Newbie: Advice on best dimmers that integrate with ST Hub for LED bulbs and don’t depend on the Samsung cloud?


(Mike Reed) #1

I know there are lots of topics about dimmers and bulbs. Many are more than a year old, so probably outdated.

I’m looking for the most reliable ST Hub compatible smart switch that can dim typical LED bulbs (non-smart bulbs). I have a number of rooms where there are anywhere from 2 to 4 LED bulbs connected to one switch circuit. So the total load is very light, probably well under 50 watts. In most rooms there are two switches (3-way type), where one is a non-smart dimmer and other just a regular on/off switch. I’d like a smart switch that can be used “normally”, as well as controlled thru STSC app and lastly thru Alexa too.

Any suggestions greatly appreciated!

-Mike


#2

I have a bunch of GE dimmers and they work great. I also have a bunch of Lutron dimmers and they also work great. I only control some of the Lutron ones through Smartthings (you have to go to the marketplace to add them from the Lutron hub). I like the look of the lutron ones a little better for most places, but you can only add 50 to a lutron Hub and that gets used up pretty quickly depending on the size of your home and how many 3-way switches you have (each switch counts towards the 50). The other issue with Lutron is that they don’t work as repeaters, so you are somewhat limited in the square footage you can cover. You can get a single repeater, but that still only goes so far. I’m waiting on the Inovelli scene dimmers to come back in stock so I can try some of them as they look pretty cool.


#3

Start with the FAQ. We do try to keep those up-to-date. :wink:

The discussion about light switches starts around post 40.

As far as “most reliable” it’s hard to beat the Lutron switches. They are an engineering company with many patents and focus almost exclusively on lighting.

But different things work for different people in terms of looks, budget, strengthening the network mesh, etc. so choice is good. :sunglasses:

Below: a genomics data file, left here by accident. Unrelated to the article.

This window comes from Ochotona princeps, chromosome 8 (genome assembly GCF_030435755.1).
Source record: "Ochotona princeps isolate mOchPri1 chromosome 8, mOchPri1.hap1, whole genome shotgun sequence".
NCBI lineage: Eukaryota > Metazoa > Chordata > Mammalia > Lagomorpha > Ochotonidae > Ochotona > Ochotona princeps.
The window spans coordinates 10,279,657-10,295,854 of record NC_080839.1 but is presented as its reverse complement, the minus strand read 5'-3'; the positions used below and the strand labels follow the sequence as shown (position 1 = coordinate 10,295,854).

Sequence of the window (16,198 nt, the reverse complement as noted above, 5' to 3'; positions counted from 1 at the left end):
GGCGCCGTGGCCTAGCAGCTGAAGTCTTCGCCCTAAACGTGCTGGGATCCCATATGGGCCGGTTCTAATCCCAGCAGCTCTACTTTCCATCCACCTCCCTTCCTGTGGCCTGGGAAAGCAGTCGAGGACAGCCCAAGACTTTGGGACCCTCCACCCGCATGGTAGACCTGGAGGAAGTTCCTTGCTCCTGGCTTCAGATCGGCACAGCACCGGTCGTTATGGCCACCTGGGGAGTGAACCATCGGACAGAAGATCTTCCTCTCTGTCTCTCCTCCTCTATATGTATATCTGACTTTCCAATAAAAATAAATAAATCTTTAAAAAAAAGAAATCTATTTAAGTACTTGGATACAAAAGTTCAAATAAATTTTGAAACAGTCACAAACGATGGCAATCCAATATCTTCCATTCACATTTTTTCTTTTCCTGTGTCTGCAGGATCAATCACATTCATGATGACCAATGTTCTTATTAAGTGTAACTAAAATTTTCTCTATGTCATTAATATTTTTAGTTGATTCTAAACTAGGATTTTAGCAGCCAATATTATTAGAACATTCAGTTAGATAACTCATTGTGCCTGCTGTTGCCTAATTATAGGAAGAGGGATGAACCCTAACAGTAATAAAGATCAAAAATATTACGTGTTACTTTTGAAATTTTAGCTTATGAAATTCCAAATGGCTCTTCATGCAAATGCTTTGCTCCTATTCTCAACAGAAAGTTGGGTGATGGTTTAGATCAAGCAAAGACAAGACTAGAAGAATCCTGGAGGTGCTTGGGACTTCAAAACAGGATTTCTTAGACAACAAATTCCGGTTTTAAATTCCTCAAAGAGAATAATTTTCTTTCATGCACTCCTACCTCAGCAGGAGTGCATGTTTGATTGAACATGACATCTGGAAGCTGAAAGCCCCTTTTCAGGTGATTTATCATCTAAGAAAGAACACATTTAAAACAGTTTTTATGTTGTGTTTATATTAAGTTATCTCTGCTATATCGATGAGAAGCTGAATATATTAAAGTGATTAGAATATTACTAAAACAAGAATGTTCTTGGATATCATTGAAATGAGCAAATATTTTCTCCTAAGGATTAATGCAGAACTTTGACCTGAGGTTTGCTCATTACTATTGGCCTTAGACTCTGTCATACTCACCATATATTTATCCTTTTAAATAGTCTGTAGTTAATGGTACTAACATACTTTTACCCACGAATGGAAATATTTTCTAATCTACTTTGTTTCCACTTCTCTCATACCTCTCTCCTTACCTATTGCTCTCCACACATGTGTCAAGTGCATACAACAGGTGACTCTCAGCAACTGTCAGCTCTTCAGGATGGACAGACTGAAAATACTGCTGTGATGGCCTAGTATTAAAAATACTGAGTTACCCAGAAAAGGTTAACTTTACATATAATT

(Mike Reed) #4

A smart dimmer switch that doubles as a repeater to extend range of ST Hub sounds really nice. So Lutron has such a dimmer+repeater, but you are limited to one in your entire setup?

JD - I did see that post, but wasn’t sure if there might be a more up-to-date version. I’ll read thru it again… Tks


#5

Lutron uses their own proprietary network protocol, they are not actually part of your smartthings network. There is a cloud to cloud integration instead. Consequently theIr plug-in dimmer only repeats the Lutron messages, none of your other smartthings devices.

The smartthings hub is a single box that contains a Z wave radio and a zigbee radio. So normally when people are talking about repeaters, they are talking about a repeater for one of those two protocols.

See the following FAQ, and in particular read post 11, then go up to the top of the thread and read from the beginning.


(Mike Reed) #6

OK, I’ll scratch Lutron off the list, as it seems to make more sense to use devices that can repeat the Z wave or zigbee signals. Any recommendations for a brand that can repeat the Z’s?


#7

Almost all mains powered zigbee or Z wave devices repeat, with the caveat that zwave repeats only for zwave and zigbee repeats only for zigbee.

So since they all repeat, most people choose their switches based on the switch features that they want, which can vary quite a bit. See the FAQ linked to above. :sunglasses:

At my own house, we use Lutron switches and use plug-in pocket sockets as repeaters for zigbee or zwave.

The Lowe’s iris brand makes a pocket socket which is very unusual in that it can repeat for both zigbee and Zwave. This makes it a convenient choice as a repeater. You can buy it from either Amazon or Lowe’s, but since it’s often on sale at Lowe’s I think most people buy it there.

But again, different people will make different choices.


#8

I would recommend Leviton Z-wave plus switches and dimmers. They seem to be pretty reliable.
I was looking at Lutron, but the need for yet another hub/bridge was a minus for me.

My previous experience with Leviton has been very good. I was using X10 for many years before switching to ST. All my Leviton X10 switches and dimmers worked flawlessly for 20+years; while most of my non-Leviton or X10 brand switches and dimmers died within a few years.

Do note that Leviton does not offer extra features like 2-tap 3-tap event triggers.


(Scott S.) #9